We are fortunate to have a very deep well (723 feet, to be exact) that the well driller said could easily supply 5 houses without any trouble. I say fortunate, but that well was pretty costly at the time we had it drilled in 1990. It cost over $10,000 then. We sold some acreage to drill it, because the old spring we had relied on for 16 years kept shifting and drying up, and the 1/3 mile of pipe and the pump-and-gravity feed system we used to get the water to the house had constant problems.  

So we are watering daily, shifting hoses from garden to garden, trying to keep as much alive as we can. It is wearing, as any of you going through this know. But I know it could be worse, and my heart really goes out to those who can't do what we're doing. 

After yesterday's hard work, we had a little break today, going into town to pay our annual taxes (ouch), visit our friend Rachel, stop at the thrift store to browse the used books, pick up a few things at the store, and have a late lunch at one of the two Mexican restaurants.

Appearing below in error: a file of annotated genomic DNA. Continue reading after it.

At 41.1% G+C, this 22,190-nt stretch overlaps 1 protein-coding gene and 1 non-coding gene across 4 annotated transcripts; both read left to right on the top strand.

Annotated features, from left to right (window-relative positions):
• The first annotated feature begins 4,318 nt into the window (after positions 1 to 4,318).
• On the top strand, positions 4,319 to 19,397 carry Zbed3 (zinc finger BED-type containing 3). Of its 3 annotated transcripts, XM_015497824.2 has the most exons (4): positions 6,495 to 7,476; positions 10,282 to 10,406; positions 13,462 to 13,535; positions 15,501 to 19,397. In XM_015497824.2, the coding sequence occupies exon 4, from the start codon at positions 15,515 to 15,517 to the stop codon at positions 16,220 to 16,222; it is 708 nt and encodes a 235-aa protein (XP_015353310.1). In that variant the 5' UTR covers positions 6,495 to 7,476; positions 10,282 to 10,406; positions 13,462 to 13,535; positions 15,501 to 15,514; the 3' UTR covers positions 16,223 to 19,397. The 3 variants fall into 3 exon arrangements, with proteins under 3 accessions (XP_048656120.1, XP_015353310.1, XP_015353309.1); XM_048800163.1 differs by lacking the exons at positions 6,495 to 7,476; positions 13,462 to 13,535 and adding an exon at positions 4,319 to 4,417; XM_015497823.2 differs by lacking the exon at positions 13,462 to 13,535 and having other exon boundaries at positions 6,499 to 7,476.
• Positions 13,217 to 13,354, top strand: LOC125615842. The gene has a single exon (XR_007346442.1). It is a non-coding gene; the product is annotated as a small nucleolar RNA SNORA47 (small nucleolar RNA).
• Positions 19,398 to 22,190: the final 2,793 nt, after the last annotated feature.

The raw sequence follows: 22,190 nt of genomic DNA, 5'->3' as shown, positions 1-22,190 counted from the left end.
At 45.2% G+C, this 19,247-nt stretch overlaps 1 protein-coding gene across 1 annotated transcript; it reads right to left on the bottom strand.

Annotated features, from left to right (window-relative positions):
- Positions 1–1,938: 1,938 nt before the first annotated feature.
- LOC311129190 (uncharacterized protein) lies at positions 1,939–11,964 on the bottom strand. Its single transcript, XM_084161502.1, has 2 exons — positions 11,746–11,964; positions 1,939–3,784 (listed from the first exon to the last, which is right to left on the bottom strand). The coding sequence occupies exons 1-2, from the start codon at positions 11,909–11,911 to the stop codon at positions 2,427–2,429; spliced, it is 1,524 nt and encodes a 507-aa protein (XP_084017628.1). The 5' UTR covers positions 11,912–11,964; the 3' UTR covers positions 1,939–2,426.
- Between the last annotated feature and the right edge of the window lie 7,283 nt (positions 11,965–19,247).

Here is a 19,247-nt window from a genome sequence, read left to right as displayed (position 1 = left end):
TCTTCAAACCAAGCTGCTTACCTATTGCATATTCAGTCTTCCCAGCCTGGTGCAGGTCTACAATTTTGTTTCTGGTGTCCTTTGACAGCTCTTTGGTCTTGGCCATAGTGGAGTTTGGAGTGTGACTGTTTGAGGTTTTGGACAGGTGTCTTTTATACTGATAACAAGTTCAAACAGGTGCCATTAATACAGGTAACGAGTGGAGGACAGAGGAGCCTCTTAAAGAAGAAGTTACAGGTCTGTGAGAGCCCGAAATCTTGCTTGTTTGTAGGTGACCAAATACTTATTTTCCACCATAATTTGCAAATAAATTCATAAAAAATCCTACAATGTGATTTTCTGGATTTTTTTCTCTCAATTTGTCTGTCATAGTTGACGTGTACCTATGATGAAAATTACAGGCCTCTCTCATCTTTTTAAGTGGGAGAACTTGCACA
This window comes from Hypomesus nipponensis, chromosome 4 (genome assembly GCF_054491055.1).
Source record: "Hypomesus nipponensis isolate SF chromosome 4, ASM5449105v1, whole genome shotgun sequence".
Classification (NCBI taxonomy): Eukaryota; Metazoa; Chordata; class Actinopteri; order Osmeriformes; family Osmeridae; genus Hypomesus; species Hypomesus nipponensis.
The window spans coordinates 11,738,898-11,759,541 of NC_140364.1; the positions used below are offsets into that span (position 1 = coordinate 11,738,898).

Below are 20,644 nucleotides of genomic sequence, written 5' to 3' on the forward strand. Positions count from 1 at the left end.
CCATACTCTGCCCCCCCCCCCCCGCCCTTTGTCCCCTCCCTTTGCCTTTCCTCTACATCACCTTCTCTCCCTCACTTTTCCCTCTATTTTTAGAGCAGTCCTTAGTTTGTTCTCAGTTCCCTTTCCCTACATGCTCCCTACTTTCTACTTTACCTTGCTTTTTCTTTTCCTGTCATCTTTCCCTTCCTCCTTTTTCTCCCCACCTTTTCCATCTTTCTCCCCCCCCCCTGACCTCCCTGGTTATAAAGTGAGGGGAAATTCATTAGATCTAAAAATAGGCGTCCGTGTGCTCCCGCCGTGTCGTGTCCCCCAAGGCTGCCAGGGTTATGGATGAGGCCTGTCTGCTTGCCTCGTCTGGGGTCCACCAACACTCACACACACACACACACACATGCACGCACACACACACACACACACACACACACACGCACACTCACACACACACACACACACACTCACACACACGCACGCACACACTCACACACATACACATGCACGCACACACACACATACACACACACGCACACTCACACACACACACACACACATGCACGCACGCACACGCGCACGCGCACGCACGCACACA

Then it was home to, you guessed it, water once again. July has always been my least favorite month, and this one sure sealed that! 


Copyright Susanna Holstein. All rights reserved. No Republication or Redistribution Allowed without attribution to Susanna Holstein.

Clean Out

67°f this morning, with a forecast for rain tbat delivered only a light shower.

We had hoped for a good rain, but it was not to be. Still, many places did get rain and I am happy for them. 

We spent the day, for the most part anyway, cleaning out and organizing the cellar. What. A. Job. But it is done, and organized better than it has been in years.

In the next year or two, we will never have to buy:
  • Jams or jellies